• Physical exam: The provider first looks at your outer ear for signs of skin cancer and asks you about any changes to the skin of your outer ear.
  • Biopsy: If the provider suspects cancer, they’ll do a biopsy, removing a small amount of tissue from the abnormal area. They send the tissue sample to a laboratory where a pathologist examines it under a microscope.
  • Imaging:If the biopsy finds that the tissue sample is cancerous, the provider may recommend an MRI or CT scan to see if the cancer has spread. Imaging helps the provider stage the cancer and develop a treatment plan.


Management and Treatment

What treatments are available for skin cancer on the ear?

The goal of treatment for skin cancer on the ear is to destroy the cancer cells while preserving as many healthy cells as possible. Your cancer team will tailor a treatment plan for you, depending on the cancer stage — Stage 0 to Stage IV. The higher the stage, the more the cancer has spread.

For low-stage skin cancer on the ear, a biopsy may be able to remove all of it. Other methods to remove skin cancer include:

  • Excisional surgery: Your surgeon uses a scalpel or razor to remove skin cancer and some surrounding healthy tissue, which ensures all the cancer cells are removed.
  • Curettage and electrodesiccation: This procedure uses an instrument that has a sharp, looped edge. Your surgeon scrapes the instrument across the cancerous area to remove it. Then, they use an electric needle to get rid of any remaining cancer cells.
  • Mohs surgery: During Mohs surgery, your surgeon first removes visible, raised cancerous areas and examines them under a microscope. Then they remove any remaining layers of skin cancer cells, one layer at a time. The surgeon stops when they don’t see any more cancer cells.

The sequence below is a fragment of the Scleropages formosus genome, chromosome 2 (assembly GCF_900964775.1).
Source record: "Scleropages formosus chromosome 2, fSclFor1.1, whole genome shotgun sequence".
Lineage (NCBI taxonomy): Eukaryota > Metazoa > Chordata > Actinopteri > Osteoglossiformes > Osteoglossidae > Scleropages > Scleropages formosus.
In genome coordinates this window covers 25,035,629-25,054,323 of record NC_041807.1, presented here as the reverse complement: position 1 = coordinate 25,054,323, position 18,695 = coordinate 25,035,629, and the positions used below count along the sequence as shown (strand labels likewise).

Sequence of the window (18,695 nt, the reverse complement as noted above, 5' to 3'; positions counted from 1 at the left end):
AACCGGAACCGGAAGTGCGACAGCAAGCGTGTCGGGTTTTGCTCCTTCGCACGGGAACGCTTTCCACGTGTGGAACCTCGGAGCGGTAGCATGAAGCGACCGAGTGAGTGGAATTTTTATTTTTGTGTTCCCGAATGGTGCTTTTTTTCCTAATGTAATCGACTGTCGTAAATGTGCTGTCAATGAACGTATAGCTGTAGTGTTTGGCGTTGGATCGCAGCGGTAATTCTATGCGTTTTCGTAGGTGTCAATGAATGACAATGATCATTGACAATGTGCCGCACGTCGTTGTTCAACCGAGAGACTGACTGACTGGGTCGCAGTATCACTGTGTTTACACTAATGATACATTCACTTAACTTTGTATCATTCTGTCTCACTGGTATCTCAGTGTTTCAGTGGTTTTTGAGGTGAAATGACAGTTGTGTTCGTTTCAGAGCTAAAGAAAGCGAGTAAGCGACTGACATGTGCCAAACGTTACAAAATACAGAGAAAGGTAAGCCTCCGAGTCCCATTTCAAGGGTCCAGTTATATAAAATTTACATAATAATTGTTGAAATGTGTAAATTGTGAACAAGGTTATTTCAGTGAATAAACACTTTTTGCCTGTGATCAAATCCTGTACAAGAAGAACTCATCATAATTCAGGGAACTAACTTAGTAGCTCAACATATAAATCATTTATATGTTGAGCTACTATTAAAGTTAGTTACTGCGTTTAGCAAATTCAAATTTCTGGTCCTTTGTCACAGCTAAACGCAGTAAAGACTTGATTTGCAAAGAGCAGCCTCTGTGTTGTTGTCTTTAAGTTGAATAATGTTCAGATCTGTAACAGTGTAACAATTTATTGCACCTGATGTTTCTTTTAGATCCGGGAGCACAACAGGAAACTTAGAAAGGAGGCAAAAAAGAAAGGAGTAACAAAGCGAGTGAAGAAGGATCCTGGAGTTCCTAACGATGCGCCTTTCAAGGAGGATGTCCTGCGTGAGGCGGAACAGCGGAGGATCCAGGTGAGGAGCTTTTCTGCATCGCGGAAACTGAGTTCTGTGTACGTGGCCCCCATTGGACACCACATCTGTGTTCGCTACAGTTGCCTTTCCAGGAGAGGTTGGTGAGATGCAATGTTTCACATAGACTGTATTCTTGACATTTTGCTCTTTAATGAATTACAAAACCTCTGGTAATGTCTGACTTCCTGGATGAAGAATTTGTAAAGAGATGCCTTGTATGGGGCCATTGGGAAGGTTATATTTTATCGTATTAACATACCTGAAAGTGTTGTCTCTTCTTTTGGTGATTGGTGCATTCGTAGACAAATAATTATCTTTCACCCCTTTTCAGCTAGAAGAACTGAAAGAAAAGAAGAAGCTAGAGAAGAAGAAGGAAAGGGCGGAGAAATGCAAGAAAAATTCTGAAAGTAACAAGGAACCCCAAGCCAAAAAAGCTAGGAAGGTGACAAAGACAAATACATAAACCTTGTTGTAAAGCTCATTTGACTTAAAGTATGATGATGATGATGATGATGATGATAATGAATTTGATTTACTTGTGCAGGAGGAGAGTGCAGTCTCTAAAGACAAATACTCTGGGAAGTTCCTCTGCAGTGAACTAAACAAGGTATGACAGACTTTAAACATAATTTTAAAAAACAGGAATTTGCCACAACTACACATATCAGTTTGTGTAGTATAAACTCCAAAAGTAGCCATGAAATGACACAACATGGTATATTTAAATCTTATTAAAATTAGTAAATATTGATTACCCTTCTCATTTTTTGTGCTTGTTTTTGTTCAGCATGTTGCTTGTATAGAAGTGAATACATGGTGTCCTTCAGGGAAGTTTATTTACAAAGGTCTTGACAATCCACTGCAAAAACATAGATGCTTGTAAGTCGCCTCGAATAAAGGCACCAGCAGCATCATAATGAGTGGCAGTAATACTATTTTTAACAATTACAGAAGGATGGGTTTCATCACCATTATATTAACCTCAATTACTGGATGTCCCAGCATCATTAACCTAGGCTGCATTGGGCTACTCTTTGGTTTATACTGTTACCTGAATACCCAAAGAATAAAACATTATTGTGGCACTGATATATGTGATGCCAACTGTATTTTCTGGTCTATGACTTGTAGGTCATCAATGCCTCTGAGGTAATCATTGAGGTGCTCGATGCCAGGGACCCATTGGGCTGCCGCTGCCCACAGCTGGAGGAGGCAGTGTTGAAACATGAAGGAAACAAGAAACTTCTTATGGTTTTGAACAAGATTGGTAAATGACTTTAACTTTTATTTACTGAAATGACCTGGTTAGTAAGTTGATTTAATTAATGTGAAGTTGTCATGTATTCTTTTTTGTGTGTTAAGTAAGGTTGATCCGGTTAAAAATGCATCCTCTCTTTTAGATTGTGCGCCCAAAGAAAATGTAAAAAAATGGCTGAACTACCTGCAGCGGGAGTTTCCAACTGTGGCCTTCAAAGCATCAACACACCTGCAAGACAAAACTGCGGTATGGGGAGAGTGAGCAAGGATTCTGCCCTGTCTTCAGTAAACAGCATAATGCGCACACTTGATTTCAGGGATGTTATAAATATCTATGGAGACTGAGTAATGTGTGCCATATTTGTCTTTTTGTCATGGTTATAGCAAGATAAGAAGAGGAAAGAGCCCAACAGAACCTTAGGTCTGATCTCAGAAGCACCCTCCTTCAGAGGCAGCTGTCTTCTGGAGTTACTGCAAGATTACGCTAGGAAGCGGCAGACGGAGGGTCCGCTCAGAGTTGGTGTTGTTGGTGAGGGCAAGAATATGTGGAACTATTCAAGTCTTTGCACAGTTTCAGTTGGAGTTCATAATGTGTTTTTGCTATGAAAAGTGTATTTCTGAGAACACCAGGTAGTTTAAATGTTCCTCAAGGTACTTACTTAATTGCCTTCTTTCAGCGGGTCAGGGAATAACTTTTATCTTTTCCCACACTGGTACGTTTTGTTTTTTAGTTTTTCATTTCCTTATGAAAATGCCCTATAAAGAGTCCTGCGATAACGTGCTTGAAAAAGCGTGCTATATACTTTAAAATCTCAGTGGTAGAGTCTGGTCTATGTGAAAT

Besides surgery, what are other options for removal of skin cancer on the ear?

Other treatment options for skin cancer on the ear include:

Can skin cancer on your ear spread to your brain?

Yes. If undiagnosed and untreated, any skin cancer on your ear can grow and spread. Once in your blood or lymph (fluid that drains into your bloodstream), cancer cells can travel to other organs, including your brain.

Is there a cure for skin cancer on the ear?

Yes. When ear skin cancer is diagnosed early, while it’s in a lower stage, treatment is often successful. Once the cancer has spread, the success of the treatment depends on where (and how much) it has spread.


How can I prevent getting skin cancer on my ears?

The best ways to prevent skin cancer on your ears include:

  • Sunscreen: Wearing broad-spectrum sunscreen helps block UV light exposure, but many people forget to apply sunscreen to their outer ear. Apply sunscreen liberally to your ears, just as you would to your face and body. Always use sunscreen when outdoors, even if it’s cloudy.
  • Avoid UV rays: Stay in the shade whenever possible and avoid tanning or using tanning beds.